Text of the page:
Silo, said to be the UK’s first zero-waste restaurant, is attempting to raise £40,000 through Crowd2Fund.com by 30 January.
Improvements will go towards expanding the restaurant and shipping in non-native products, such as green coffee beans, red wine and cacao from boats that, whenever possible, are powered solely by wind.
The venue, which opened last October, is the inspiration of Douglas McMaster, a chef by trade who previously tested his zero-waste concept in Sydney and Melbourne, where he ran a pop-up restaurant called Wasted.
Claimed to be a restaurant, bakery and coffee house rolled into one, Silo recycles all of its food waste through a compost machine, which sits by the front entrance.
In addition, Silo cuts down on excess waste by only trading directly with farmers, using re-useable delivery vessels.
According to McMaster, food is prepared by “pre-industrial” methods, and the menu dishes fall into categories inspired by the principle food groups – plant, dairy, fish, meat – plus a ‘wild’ option.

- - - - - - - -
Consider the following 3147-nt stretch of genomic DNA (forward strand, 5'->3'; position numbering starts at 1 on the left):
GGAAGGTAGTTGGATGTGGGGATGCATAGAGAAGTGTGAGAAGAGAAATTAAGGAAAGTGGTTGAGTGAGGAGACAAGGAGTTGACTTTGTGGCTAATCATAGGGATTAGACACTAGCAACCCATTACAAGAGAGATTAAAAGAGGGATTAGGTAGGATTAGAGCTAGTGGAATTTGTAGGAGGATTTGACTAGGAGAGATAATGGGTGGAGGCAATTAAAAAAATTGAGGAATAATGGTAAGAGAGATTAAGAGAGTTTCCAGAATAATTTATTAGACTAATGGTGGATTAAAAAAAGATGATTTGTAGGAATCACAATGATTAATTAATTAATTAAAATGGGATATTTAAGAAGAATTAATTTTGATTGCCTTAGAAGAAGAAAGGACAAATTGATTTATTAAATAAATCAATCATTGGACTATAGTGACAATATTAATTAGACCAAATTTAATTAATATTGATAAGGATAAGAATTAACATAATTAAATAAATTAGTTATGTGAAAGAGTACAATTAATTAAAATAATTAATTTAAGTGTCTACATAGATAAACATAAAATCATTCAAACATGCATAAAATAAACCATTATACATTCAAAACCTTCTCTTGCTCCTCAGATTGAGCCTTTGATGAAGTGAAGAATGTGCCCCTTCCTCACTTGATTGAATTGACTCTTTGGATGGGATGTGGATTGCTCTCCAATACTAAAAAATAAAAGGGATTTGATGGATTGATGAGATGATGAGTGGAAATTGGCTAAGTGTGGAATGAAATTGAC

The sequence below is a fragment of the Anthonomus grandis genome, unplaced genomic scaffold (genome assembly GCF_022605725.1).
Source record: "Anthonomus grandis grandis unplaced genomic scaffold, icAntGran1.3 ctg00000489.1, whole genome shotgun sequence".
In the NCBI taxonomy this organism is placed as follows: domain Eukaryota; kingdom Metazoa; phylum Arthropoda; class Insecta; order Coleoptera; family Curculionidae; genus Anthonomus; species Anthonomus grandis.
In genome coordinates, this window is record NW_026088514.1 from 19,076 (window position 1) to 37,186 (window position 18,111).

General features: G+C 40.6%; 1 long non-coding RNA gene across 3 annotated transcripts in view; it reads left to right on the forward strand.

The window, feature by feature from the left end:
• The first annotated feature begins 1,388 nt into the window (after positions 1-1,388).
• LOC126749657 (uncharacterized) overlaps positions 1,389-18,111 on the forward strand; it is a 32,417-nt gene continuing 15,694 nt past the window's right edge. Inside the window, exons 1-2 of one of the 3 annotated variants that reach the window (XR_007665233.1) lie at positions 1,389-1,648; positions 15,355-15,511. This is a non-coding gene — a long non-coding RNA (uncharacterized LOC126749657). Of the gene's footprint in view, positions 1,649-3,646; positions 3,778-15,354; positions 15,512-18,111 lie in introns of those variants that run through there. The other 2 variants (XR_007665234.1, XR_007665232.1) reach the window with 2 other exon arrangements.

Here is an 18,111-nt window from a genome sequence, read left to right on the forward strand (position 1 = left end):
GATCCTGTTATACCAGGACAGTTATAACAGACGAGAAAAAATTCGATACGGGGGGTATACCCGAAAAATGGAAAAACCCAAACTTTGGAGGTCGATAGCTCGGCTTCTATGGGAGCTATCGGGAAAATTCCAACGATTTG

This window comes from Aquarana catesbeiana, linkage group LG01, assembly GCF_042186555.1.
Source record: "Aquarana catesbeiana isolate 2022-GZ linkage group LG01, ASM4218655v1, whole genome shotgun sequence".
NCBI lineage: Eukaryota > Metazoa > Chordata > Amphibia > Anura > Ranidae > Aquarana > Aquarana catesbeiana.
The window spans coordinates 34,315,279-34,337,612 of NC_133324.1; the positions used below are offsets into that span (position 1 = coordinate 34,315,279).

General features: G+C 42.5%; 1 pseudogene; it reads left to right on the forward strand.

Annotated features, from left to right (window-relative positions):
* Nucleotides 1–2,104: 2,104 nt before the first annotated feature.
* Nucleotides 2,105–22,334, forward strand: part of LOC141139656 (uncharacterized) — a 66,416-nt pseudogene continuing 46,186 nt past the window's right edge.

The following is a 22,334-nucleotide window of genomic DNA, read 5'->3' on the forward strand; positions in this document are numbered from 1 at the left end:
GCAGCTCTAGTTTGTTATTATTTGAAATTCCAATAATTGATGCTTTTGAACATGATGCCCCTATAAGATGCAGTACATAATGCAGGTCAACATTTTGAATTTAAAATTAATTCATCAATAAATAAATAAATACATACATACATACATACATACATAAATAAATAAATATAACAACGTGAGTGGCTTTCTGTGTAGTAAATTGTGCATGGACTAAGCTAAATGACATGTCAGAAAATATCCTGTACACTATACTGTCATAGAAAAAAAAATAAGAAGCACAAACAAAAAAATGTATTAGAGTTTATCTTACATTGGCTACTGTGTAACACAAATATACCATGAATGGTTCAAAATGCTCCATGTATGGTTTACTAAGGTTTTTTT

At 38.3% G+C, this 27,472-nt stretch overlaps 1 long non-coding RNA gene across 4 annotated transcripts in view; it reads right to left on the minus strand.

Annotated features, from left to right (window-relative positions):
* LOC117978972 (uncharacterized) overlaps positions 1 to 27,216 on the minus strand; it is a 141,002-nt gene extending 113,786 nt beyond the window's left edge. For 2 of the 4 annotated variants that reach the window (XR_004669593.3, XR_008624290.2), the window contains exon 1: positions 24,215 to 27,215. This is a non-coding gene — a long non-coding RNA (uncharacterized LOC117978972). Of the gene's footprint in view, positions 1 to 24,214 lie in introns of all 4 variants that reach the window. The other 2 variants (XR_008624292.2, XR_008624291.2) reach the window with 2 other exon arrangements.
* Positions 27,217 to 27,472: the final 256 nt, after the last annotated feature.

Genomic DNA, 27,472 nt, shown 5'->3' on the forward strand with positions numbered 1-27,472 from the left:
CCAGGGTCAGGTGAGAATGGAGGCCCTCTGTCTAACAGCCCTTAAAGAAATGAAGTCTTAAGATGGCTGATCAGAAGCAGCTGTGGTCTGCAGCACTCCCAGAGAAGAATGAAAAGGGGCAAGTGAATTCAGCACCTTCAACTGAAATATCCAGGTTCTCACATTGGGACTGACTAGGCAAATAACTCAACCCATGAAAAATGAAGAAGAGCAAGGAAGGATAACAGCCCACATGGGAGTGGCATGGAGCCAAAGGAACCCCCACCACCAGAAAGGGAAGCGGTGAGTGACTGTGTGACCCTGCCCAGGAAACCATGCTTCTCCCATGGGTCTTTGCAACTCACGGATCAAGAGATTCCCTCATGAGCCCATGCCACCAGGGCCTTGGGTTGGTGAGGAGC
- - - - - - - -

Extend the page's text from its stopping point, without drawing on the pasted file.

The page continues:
Current menu items include potato steak with elephant garlic, alliums and herbs; poached chicken with sprout tops and mustard and rye breadcrumbs; and steamed molasses sponge with goat’s milk custard.
Dishes are served on plates made from recycled plastic bags, and most drinks come in recycled jam jars. The toilets, meanwhile, are flushed with waste from the coffee machines.
McMaster said that virtually everything in the restaurant is either upcycled or made from intercepted waste materials – from cutlery, jam jar glasses, plates made from recycled plastic bags, to chipboard furniture.
He explained: “The compost machine is functioning well, and each week we have made more than 100 kilos of nutrient-rich compost from our food, espresso and other biodegradable waste, which we have then reinvested in community food-growing projects and farms.
“We are seeking further investment to achieve a zero carbon delivery system, enabling us to source non-native products.”
McMaster added: “We believe that the world is waking up to the reality of sustainable issues, with waste leading the way as one of the biggest topics of recent years.
“We also believe that consumer trends mean that people are now more interested in how their food reaches their plates, and the carbon footprint associated with it.”